Reply Comments of ICLE and Scholars of Law & Economics, In the Matter of Protecting the Privacy of Customers of Broadband and Other Telecommunications Services, FCC
The NPRM and many of the comments supporting it reflect an ill-considered approach to privacy regulation for ISPs. Getting regulation right is always difficult, but it is all the more so when confronting evolving technology, inconsistent and heterogeneous consumer demand, and intertwined economic effects that operate along multiple dimensions.
[S]ecuring a solution that increases social welfare isn’t straightforward as a practical matter. From the consumer’s side, the solution needs to account for the benefits that consumers receive from content and services and the benefits of targeting ads, as well as the costs they incur from giving up data they would prefer to keep private. Then from the ad platform’s side, the solution needs to account for the investments the platform is making in providing content and the risk that consumers will attempt to free ride on those investments without providing any compensation—in the form of attention or data—in return. Finally, the solution must account for the costs incurred by both consumers and the ad platform including the costs of acquiring information necessary for making efficient decisions.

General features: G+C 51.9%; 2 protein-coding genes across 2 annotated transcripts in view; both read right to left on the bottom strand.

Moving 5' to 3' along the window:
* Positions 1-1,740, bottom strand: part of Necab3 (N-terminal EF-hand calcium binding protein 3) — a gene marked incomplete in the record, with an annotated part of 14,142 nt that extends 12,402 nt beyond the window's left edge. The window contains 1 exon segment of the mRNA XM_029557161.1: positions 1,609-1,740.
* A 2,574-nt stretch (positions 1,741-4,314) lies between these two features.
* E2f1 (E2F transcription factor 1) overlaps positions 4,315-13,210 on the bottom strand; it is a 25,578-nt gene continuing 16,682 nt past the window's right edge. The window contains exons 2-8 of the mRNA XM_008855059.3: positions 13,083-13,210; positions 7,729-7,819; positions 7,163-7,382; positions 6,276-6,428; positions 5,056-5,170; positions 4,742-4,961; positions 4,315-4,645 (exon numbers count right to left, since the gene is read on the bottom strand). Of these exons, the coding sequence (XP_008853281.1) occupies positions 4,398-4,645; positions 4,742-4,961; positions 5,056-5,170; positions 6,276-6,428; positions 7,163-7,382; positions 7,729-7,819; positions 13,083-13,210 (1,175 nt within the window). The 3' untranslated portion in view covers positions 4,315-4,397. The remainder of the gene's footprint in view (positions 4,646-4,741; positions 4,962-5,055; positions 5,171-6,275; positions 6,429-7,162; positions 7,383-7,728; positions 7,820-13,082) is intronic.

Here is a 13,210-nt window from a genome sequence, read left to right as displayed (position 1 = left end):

The NPRM fails adequately to address these issues, to make out an adequate case for the proposed regulation, or to justify treating ISPs differently than other companies that collect and use data.
Perhaps most important, the NPRM also fails to acknowledge or adequately assess the actual market in which the use of consumer data arises: the advertising market. Whether intentionally or not, this NPRM is not primarily about regulating consumer privacy; it is about keeping ISPs out of the advertising business. But in this market, ISPs are upstarts
challenging the dominant position of firms like Google and Facebook.
Placing onerous restrictions upon ISPs alone results in either under-regulation of edge providers or over-regulation of ISPs within the advertising market, without any clear justification as to why consumer privacy takes on different qualities for each type of advertising platform. But the proper method of regulating privacy is, in fact, the course that both the FTC and the FCC have historically taken, and which has yielded a stable, evenly administered regime: case-by-case examination of actual privacy harms and a minimalist approach to ex ante, proscriptive regulations.